Danville, VA-- Several Civil Rights organizations across the state came together on Saturday to advocate for people with a criminal history.
Governor Bob McDonnell said he would automatically restore the civil rights of non-violent ex-felons. Now, leaders are stepping up to help in that process..
The group is called Restoration Campaign, and they helped some people in Danville.
Their main mission is to help as many people as they can, take advantage of the Governor's new initiative.
Since the beginning of August, three civil rights activists have been hitting the road to advocate for former criminals all over the Commonwealth.
"Under the Governor's initiative to restore some of the non-violent offenders, of that 400,000, approximately under 100,000 maybe eligible to have their rights restored," said Lillie Branch-Kennedy, tour organizer.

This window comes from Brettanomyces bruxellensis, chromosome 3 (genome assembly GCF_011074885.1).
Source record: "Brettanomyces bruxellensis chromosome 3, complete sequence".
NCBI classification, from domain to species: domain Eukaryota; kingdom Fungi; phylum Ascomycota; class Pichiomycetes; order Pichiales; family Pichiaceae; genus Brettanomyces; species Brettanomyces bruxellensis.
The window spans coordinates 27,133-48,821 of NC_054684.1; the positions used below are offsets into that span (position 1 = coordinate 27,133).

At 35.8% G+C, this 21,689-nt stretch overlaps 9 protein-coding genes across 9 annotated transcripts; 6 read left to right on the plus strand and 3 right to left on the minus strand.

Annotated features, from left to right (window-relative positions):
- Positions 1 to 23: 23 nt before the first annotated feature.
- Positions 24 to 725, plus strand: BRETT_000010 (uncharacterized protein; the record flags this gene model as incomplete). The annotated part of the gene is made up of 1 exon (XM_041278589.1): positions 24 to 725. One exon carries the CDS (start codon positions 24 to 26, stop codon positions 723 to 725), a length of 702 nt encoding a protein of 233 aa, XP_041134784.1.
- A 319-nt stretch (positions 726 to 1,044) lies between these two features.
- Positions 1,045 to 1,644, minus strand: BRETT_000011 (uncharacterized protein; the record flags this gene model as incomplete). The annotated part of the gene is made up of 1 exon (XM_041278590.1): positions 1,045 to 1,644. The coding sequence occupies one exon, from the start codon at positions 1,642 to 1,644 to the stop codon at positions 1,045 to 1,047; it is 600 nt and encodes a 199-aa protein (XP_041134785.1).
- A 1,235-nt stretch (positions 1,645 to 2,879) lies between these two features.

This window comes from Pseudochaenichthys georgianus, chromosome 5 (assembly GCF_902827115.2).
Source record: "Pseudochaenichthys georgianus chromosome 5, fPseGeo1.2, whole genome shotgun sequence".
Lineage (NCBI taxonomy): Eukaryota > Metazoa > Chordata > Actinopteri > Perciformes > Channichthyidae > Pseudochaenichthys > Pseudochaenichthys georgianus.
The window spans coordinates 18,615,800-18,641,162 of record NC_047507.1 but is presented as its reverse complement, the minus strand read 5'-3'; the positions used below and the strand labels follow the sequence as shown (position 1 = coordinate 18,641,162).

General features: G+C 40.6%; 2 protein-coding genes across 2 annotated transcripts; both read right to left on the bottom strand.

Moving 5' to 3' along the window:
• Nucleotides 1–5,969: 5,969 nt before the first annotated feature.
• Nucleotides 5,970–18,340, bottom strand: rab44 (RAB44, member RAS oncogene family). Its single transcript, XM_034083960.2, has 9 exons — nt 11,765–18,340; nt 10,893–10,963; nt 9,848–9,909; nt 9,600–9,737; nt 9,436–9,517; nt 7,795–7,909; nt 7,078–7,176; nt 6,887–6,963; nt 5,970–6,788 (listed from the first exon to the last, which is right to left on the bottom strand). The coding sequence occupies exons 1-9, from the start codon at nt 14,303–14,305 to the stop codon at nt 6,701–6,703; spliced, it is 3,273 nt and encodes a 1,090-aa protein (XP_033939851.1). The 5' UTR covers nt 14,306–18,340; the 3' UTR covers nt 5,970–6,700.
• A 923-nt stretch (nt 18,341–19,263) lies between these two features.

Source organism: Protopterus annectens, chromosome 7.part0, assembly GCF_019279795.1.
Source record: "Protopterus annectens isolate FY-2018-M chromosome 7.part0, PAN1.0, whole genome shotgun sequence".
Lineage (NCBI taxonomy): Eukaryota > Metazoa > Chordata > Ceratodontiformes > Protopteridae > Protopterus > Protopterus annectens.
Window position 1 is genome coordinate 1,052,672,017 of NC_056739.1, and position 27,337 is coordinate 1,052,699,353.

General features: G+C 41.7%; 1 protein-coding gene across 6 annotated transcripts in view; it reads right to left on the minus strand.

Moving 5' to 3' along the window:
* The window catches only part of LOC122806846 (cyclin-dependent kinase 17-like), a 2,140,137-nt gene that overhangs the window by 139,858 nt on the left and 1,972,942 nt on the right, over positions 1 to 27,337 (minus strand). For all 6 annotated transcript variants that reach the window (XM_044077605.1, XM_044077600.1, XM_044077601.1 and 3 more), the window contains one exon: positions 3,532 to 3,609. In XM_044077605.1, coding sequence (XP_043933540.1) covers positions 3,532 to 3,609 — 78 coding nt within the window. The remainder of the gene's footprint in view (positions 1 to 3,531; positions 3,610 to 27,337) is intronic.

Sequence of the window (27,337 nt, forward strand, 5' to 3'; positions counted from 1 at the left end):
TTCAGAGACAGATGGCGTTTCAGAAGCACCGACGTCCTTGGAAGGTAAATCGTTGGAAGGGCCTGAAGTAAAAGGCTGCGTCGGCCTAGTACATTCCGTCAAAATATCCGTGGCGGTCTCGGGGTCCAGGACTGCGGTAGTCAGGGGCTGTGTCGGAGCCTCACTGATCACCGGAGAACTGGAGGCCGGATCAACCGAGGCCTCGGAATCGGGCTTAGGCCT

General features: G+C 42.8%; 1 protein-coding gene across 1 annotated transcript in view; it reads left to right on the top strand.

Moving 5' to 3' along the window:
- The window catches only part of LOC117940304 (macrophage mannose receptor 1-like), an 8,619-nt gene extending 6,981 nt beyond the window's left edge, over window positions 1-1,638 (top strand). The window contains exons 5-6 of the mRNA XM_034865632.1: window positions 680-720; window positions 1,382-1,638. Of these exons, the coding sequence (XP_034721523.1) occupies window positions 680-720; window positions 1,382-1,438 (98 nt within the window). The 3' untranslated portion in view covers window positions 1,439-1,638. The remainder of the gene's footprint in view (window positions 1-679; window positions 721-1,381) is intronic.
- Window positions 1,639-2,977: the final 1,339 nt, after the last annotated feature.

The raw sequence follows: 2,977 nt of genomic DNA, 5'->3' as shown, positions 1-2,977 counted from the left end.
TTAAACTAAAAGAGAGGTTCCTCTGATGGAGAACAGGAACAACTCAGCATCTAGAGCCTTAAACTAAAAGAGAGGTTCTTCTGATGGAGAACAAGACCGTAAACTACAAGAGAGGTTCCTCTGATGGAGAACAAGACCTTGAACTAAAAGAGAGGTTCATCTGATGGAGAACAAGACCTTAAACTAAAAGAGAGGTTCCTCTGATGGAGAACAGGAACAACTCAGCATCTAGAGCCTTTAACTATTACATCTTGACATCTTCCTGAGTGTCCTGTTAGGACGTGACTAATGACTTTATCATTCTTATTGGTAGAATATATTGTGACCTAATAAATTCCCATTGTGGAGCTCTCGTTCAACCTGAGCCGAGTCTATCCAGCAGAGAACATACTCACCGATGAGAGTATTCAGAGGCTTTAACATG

So Branch-Kennedy started the 15-City Mobile Justice Tour, their fifth stop was in Danville.
They helped ex-felons with all the paperwork necessary to have the restoration of their rights, with the most important one, being able to vote.
"It's heart warming to me to know that I've been able to assist them," said Richard Walker, Civil Rights Activist. "I've been able to get seven applicants. Three of the gentlemen have never voted in their entire lives."
The group also educated the public about a new policy in a few localities in Virginia, called "Ban the Box".
"The application process, the box in which they check whether or not they are a convicted felon will be deferred until the interview process," said Branch-Kennedy.
She said this way, ex-felons can actually have a chance at making it further in the process of getting a job.
"We are all one and we want to empower Virginia to be at its best," said Branch-Kennedy.
The group also talked about a new initiative they're working on that will help those currently incarcerated, prepare for successful reentry into society.
The next stop of the Mobile Justice Tour is in Norfolk.